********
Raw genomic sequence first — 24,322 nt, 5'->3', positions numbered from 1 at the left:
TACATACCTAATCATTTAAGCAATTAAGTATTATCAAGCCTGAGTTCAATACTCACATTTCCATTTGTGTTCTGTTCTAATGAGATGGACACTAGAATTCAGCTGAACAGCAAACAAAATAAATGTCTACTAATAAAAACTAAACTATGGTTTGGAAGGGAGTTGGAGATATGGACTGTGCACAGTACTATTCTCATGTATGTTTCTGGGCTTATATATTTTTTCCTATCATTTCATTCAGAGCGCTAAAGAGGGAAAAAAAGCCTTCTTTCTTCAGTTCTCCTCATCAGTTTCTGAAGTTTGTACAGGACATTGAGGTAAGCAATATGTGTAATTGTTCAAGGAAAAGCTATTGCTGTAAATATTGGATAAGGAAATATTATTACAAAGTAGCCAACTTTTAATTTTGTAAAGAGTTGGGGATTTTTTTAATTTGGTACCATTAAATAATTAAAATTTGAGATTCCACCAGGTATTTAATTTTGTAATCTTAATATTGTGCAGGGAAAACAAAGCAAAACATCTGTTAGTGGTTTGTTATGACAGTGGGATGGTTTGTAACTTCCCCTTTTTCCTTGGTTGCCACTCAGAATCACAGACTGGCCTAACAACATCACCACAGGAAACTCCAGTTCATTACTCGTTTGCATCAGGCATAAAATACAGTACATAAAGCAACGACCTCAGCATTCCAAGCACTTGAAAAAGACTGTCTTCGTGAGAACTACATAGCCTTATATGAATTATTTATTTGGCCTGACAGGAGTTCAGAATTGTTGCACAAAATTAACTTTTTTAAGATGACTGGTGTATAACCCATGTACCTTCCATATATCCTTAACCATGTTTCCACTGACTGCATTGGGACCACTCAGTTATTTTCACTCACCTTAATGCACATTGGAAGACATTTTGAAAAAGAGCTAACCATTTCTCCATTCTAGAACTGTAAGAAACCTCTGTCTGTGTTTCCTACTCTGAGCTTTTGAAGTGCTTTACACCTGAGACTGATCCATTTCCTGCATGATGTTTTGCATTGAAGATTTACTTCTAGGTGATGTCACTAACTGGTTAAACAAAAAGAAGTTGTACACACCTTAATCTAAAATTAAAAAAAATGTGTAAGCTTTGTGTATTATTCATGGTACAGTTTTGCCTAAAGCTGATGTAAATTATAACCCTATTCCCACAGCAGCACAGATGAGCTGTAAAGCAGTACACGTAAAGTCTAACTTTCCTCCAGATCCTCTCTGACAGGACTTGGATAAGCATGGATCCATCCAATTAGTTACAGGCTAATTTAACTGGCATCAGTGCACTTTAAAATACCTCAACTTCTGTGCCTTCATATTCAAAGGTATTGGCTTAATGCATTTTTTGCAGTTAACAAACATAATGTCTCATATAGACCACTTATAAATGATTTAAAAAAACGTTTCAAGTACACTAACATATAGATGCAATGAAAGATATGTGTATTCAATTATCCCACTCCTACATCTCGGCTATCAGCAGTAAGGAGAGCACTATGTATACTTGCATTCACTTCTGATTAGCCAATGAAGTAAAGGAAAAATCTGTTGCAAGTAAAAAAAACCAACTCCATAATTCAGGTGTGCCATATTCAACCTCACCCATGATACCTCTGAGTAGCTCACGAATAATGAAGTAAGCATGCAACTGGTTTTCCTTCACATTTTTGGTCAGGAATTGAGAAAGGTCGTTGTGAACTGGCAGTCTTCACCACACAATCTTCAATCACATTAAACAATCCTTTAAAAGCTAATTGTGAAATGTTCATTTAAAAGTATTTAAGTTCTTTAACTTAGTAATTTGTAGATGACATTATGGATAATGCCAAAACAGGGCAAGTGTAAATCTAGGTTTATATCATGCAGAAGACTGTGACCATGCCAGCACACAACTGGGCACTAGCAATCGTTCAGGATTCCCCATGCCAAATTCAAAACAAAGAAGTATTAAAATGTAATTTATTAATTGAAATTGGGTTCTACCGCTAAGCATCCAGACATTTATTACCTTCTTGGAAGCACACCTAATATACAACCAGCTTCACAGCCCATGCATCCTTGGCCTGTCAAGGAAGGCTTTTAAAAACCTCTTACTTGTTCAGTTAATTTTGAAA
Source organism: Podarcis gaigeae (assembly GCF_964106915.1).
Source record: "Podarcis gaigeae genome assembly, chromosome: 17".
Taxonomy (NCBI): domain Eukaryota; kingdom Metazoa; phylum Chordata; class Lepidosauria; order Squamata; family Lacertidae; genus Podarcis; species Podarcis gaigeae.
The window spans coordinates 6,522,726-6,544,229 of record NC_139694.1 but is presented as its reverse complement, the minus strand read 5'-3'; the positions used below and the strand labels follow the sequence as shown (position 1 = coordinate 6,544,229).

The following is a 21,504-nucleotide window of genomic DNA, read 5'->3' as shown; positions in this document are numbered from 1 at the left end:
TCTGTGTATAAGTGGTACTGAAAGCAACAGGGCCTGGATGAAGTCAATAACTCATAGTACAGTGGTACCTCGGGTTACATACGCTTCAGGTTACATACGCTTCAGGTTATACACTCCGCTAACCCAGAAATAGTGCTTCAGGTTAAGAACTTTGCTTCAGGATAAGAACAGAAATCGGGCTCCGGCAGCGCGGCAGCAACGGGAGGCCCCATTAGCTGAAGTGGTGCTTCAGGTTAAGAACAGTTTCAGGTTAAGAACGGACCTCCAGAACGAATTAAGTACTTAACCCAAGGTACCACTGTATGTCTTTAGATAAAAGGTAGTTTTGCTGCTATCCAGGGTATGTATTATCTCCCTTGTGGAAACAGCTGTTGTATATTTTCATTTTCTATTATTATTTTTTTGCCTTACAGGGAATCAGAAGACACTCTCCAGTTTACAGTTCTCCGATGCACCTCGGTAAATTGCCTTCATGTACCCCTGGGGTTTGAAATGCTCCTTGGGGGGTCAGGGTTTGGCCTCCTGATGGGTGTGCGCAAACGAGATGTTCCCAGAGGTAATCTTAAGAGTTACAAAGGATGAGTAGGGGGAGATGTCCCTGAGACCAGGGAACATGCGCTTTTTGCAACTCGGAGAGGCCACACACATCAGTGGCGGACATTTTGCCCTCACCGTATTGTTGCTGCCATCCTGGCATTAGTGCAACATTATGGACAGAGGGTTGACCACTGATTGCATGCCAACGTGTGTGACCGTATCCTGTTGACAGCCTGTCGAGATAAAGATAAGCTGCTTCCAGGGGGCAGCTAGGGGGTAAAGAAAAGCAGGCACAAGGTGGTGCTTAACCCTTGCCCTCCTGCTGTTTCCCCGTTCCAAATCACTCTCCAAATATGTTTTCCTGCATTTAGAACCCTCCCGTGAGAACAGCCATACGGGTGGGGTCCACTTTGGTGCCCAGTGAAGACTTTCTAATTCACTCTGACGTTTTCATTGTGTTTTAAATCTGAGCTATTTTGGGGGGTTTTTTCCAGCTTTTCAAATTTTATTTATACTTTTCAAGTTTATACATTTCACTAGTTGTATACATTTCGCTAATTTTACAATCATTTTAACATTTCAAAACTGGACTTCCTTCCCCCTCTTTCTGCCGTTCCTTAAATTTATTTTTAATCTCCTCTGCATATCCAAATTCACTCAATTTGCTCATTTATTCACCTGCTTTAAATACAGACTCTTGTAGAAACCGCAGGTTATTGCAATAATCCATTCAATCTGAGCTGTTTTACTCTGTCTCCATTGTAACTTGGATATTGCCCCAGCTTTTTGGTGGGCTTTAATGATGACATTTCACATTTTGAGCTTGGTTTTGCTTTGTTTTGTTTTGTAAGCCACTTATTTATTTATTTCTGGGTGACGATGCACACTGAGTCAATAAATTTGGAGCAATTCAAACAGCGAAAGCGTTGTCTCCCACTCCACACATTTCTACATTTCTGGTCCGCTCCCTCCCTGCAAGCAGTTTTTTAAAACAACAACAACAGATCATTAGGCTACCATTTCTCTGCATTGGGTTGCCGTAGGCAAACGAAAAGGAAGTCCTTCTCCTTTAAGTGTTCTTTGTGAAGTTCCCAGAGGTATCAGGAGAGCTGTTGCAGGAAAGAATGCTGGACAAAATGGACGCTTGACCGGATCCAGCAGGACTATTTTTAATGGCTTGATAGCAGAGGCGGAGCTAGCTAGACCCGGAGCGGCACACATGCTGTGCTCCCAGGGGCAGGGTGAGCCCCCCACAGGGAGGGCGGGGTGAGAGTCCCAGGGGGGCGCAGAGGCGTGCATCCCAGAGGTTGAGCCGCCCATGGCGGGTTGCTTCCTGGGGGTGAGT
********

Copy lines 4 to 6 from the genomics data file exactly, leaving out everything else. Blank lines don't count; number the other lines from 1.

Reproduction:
Source record: "Podarcis gaigeae genome assembly, chromosome: 17".
Taxonomy (NCBI): domain Eukaryota; kingdom Metazoa; phylum Chordata; class Lepidosauria; order Squamata; family Lacertidae; genus Podarcis; species Podarcis gaigeae.
The window spans coordinates 6,522,726-6,544,229 of record NC_139694.1 but is presented as its reverse complement, the minus strand read 5'-3'; the positions used below and the strand labels follow the sequence as shown (position 1 = coordinate 6,544,229).